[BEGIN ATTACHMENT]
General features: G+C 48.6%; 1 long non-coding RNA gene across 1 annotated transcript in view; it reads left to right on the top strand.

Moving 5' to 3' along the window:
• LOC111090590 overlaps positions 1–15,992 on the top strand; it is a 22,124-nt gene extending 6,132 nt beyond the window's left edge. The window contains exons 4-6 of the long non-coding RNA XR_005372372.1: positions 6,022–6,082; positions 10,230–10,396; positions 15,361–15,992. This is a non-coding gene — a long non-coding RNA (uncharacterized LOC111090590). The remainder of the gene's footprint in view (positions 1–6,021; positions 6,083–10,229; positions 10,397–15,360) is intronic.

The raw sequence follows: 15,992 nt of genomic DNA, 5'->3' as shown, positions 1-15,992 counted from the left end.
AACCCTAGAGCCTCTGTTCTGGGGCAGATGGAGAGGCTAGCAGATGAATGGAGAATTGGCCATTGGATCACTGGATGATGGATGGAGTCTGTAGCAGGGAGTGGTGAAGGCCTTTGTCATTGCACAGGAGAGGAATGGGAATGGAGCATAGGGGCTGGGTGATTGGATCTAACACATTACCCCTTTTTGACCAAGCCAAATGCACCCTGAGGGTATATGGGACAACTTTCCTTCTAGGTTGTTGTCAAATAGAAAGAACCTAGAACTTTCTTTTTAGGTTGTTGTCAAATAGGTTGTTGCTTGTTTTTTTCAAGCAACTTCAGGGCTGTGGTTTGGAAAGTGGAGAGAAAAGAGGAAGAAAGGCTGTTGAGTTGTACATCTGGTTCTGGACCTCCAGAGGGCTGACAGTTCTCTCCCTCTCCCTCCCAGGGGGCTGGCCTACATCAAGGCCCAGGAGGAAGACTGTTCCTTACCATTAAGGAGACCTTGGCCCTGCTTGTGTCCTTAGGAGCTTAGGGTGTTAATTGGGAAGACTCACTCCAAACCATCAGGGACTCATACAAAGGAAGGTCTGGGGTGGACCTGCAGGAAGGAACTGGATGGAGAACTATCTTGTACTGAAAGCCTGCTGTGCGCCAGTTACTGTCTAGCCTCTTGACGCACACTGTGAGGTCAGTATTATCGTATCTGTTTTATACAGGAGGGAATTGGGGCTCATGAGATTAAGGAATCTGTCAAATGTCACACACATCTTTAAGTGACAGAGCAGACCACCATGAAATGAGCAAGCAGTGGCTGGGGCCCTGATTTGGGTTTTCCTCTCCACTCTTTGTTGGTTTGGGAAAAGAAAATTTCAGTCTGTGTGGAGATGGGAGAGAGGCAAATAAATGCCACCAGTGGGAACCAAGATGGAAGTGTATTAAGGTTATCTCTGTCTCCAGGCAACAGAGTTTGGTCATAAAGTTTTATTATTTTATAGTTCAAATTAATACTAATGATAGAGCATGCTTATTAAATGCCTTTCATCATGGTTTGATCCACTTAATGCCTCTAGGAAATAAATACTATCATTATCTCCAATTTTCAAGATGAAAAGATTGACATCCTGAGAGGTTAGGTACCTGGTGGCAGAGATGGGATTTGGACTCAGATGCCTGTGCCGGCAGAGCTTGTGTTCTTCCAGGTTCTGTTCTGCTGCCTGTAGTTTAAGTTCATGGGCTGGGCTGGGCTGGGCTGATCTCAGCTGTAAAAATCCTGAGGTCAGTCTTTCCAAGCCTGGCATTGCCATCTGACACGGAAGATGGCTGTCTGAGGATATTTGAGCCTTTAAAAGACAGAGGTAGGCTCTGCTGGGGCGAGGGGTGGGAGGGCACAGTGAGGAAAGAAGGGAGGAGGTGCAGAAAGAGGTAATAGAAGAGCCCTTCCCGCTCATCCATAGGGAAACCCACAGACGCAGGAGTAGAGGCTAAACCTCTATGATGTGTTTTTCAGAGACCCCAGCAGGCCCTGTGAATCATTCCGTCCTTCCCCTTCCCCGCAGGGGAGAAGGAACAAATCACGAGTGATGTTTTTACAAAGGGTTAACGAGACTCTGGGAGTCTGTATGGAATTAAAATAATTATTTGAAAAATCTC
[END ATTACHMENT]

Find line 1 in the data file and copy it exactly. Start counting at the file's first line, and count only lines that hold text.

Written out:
General features: G+C 48.6%; 1 long non-coding RNA gene across 1 annotated transcript in view; it reads left to right on the top strand.